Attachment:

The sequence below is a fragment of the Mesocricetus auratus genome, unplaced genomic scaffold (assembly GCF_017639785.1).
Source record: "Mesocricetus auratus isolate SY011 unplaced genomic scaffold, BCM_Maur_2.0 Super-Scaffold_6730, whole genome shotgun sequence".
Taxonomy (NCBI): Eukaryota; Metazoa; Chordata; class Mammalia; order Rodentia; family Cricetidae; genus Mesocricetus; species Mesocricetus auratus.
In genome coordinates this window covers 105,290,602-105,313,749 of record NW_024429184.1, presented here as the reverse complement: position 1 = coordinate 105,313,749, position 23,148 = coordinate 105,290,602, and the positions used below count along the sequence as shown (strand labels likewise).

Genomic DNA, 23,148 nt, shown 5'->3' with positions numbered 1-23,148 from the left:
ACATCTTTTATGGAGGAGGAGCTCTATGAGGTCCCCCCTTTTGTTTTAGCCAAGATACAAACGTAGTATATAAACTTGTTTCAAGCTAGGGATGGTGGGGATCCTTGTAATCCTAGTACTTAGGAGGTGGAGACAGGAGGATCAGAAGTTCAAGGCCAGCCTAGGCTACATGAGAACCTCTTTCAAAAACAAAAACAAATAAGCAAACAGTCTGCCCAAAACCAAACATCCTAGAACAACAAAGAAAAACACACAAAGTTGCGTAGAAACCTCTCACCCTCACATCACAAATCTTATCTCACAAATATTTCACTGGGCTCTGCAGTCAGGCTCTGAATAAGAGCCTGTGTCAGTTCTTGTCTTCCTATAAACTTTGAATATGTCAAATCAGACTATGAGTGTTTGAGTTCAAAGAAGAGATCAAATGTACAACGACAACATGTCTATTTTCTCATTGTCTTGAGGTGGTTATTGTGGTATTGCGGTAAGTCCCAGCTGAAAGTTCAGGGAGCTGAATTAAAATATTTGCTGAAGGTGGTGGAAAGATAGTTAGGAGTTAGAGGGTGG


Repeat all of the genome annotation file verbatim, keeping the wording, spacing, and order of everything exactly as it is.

The sequence below is a fragment of the Mesocricetus auratus genome, unplaced genomic scaffold (assembly GCF_017639785.1).
Source record: "Mesocricetus auratus isolate SY011 unplaced genomic scaffold, BCM_Maur_2.0 Super-Scaffold_6730, whole genome shotgun sequence".
Taxonomy (NCBI): Eukaryota; Metazoa; Chordata; class Mammalia; order Rodentia; family Cricetidae; genus Mesocricetus; species Mesocricetus auratus.
In genome coordinates this window covers 105,290,602-105,313,749 of record NW_024429184.1, presented here as the reverse complement: position 1 = coordinate 105,313,749, position 23,148 = coordinate 105,290,602, and the positions used below count along the sequence as shown (strand labels likewise).

Genomic DNA, 23,148 nt, shown 5'->3' with positions numbered 1-23,148 from the left:
ACATCTTTTATGGAGGAGGAGCTCTATGAGGTCCCCCCTTTTGTTTTAGCCAAGATACAAACGTAGTATATAAACTTGTTTCAAGCTAGGGATGGTGGGGATCCTTGTAATCCTAGTACTTAGGAGGTGGAGACAGGAGGATCAGAAGTTCAAGGCCAGCCTAGGCTACATGAGAACCTCTTTCAAAAACAAAAACAAATAAGCAAACAGTCTGCCCAAAACCAAACATCCTAGAACAACAAAGAAAAACACACAAAGTTGCGTAGAAACCTCTCACCCTCACATCACAAATCTTATCTCACAAATATTTCACTGGGCTCTGCAGTCAGGCTCTGAATAAGAGCCTGTGTCAGTTCTTGTCTTCCTATAAACTTTGAATATGTCAAATCAGACTATGAGTGTTTGAGTTCAAAGAAGAGATCAAATGTACAACGACAACATGTCTATTTTCTCATTGTCTTGAGGTGGTTATTGTGGTATTGCGGTAAGTCCCAGCTGAAAGTTCAGGGAGCTGAATTAAAATATTTGCTGAAGGTGGTGGAAAGATAGTTAGGAGTTAGAGGGTGG